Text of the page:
I know of available systems in productive use that exemplify each of the five basic design features.  However, I know of no enterprise-class solutions that deliver the Butleresque experience in a necessarily integrated fashion.

Anthony, let me wrap this up by returning to your question, "But isn't the real problem that we currently don't have such a level of sophistication in our computer programming capabilities?"

In the interest of clarity, no, that's not the real problem.  The real problem is that we're no longer asking HCIT to operationalize lights-out behavior, like capturing a black-and-white order at location A, and moving it to locations B, C, and D. 

We are asking HCIT to be an actor in an increasingly complex process that includes knowledge clarity issues (again, thanks Jim Walker), ambiguity, and basic human issues (human factors, human communication challenges including effective confrontation).  If we agree on that, for the sake of argument, then it's not a sophistication of computer programming capabilities.  The real solution involves at least the five items on the New Butler Behavior List.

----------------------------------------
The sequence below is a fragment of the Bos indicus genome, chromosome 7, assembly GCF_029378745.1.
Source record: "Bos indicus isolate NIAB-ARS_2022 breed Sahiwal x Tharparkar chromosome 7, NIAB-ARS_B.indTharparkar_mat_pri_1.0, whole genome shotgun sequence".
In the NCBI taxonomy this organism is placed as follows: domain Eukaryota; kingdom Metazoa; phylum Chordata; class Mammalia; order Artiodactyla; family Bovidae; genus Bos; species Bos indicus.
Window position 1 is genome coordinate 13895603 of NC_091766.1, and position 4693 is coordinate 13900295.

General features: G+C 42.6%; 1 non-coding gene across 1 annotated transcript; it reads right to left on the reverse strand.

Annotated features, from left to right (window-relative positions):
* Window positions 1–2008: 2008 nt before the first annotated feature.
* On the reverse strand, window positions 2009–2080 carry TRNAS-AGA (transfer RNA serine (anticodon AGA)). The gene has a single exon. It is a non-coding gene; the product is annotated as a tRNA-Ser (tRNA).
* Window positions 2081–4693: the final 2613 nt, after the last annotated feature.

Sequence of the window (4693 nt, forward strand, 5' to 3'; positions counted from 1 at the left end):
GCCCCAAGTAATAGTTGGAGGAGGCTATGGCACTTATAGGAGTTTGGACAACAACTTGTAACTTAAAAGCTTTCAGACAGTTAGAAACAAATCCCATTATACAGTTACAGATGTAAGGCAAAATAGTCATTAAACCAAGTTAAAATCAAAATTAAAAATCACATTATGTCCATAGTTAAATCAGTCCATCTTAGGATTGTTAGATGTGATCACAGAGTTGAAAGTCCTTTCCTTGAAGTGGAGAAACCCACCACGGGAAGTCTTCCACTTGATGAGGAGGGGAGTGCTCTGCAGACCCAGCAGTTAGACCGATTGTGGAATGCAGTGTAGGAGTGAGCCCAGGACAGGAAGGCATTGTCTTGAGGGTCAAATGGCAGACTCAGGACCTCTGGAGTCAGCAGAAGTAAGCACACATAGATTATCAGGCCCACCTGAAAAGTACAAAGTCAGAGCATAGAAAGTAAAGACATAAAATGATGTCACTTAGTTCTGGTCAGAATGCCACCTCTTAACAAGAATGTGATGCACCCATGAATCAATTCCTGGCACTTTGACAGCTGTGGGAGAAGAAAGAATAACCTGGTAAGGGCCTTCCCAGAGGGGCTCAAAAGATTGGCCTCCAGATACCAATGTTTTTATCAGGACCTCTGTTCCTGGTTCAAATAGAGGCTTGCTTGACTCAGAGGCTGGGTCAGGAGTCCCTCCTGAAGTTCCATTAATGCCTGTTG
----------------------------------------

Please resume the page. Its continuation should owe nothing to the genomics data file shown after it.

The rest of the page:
Even more primitive and basic, as Scott opines, is to begin with a business model and personas that acknowledge the need for a Butler role.  These will lead to using existing programming capabilities, such as including enough cheap processing technologies like the pre-vetting choices described in list item two.  That is a better use of architecture, and a level of sophistication well within our capabilities.  
 
I've received a few other personal emails about this post.  The general nature of this feedback is The Butler Model is fun, but perhaps too whimsical.  Thanks for that helpful input.